When she returned, conveying thanks and excuses, his Majesty commanded her to prepare a dinner at her home for Mark Twain and himself and a few special guests, the date to be arranged when Clemens's physician should pronounce him well enough to attend.
Members of the Clemens household were impressed by this royal attention. Little Jean was especially awed. She said:
"I wish I could be in papa's clothes"; then, after reflection, "but that wouldn't be any use. I reckon the Emperor wouldn't recognize me." And a little later, when she had been considering all the notables and nobilities of her father's recent association, she added:
"Why, papa, if it keeps on like this, pretty soon there won't be anybody for you to get acquainted with but God," which Mark Twain decided was not quite as much of a compliment as it had at first seemed.
It was during the period of his convalescence that Clemens prepared his sixth letter for the New York Sun and McClure's syndicate, "The German Chicago," a finely descriptive article on Berlin, and German customs and institutions generally. Perhaps the best part of it is where he describes the grand and prolonged celebration which had been given in honor of Professor Virchow's seventieth birthday.--[Rudolph Virchow, an eminent German pathologist and anthropologist and scholar; then one of the most prominent figures of the German Reichstag. He died in 1902.]-- He tells how the demonstrations had continued in one form or another day after day, and merged at last into the seventieth birthday of Professor Helmholtz--[Herman von Helmholtz, an eminent German physicist, one of the most distinguished scientists of the nineteenth century. He died in 1894.]--also how these great affairs finally culminated in a mighty 'commers', or beer-fest, given in their honor by a thousand German students. This letter has been published in Mark Twain's "Complete Works," and is well worth reading to-day. His place had been at the table of the two heroes of the occasion, Virchow and Helmholtz, a place where he could see and hear all that went on; and he was immensely impressed at the honor which Germany paid to her men of science. The climax came when Mommsen unexpectedly entered the room.--[Theodor Mommsen (1817-1903), an eminent German historian and archeologist, a powerful factor in all liberal movements. From 1874-1895 permanent secretary of the Berlin Royal Academy of Sciences.]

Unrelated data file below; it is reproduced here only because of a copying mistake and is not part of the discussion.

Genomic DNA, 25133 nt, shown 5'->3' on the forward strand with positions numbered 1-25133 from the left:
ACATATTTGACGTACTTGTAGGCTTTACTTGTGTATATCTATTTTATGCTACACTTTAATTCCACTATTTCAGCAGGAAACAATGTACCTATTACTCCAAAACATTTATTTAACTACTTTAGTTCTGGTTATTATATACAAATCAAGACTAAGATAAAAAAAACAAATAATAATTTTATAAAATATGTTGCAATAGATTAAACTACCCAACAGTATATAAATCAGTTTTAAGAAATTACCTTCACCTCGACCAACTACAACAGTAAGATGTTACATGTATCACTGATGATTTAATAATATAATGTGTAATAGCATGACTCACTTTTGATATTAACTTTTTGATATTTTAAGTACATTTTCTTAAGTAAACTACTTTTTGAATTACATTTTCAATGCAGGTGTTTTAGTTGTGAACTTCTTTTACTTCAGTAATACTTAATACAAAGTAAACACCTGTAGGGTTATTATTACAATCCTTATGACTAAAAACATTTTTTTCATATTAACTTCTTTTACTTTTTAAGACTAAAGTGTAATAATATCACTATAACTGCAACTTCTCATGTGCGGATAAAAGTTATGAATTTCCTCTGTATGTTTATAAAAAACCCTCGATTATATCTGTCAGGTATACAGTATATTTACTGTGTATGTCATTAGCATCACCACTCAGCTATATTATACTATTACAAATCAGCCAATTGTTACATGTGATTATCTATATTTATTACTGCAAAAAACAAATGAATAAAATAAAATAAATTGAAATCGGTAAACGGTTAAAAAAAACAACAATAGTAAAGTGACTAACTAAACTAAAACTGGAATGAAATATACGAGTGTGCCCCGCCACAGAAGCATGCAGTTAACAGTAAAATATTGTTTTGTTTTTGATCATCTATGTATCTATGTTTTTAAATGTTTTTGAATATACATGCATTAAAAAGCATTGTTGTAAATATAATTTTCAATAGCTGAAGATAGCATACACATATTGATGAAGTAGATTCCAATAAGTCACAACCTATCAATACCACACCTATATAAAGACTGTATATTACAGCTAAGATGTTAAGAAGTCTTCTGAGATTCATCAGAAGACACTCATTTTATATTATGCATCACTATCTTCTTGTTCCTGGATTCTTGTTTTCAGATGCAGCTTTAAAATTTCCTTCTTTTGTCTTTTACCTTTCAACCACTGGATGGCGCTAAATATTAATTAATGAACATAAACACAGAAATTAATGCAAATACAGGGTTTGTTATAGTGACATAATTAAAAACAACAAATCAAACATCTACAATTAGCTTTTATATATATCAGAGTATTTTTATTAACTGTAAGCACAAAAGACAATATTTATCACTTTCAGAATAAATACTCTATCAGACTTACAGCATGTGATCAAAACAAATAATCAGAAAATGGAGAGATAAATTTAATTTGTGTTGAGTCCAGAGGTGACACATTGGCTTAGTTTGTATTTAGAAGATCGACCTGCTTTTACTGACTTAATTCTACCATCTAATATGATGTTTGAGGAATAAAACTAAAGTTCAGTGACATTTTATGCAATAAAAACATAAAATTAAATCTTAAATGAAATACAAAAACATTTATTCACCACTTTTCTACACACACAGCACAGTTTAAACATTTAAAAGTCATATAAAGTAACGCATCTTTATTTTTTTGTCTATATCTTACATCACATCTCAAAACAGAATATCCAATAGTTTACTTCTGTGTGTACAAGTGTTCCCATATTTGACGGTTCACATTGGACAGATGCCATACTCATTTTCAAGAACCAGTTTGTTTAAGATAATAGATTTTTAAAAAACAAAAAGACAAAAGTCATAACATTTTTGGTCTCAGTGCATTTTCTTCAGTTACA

There seemed to be some signal whereby the students on the platform were made aware that a professor had arrived at the remote door of entrance, for you would see them suddenly rise to their feet, strike an erect military attitude, then draw their swords; the swords of all their brethren standing guard at the innumerable tables would flash from the scabbard and be held aloft--a handsome spectacle. Three clear bugle-notes would ring out, then all these swords would come down with a crash, twice repeated, on the tables and be uplifted and held aloft again; then in the distance you would see the gay uniforms and uplifted swords of a guard of honor clearing the way and conducting the guest down to his place. The songs were stirring, and the immense outpour from young life and young lungs, the crash of swords, and the thunder of the beer-mugs gradually worked a body up to what seemed the last possible summit of excitement. It surely seemed to me that I had reached that summit, that I had reached my limit, and that there was no higher lift devisable for me. When apparently the last eminent guest had long ago taken his place, again those three bugle-blasts rang out, and once more the swords leaped from their scabbards. Who might this late comer be? Nobody was interested to inquire. Still, indolent eyes were turned toward the distant entrance, and we saw the silken gleam and the lifted sword of a guard of honor plowing through the remote crowds. Then we saw that end of the house rising to its feet; saw it rise abreast the advancing guard all along like a wave. This supreme honor had been offered to no one before.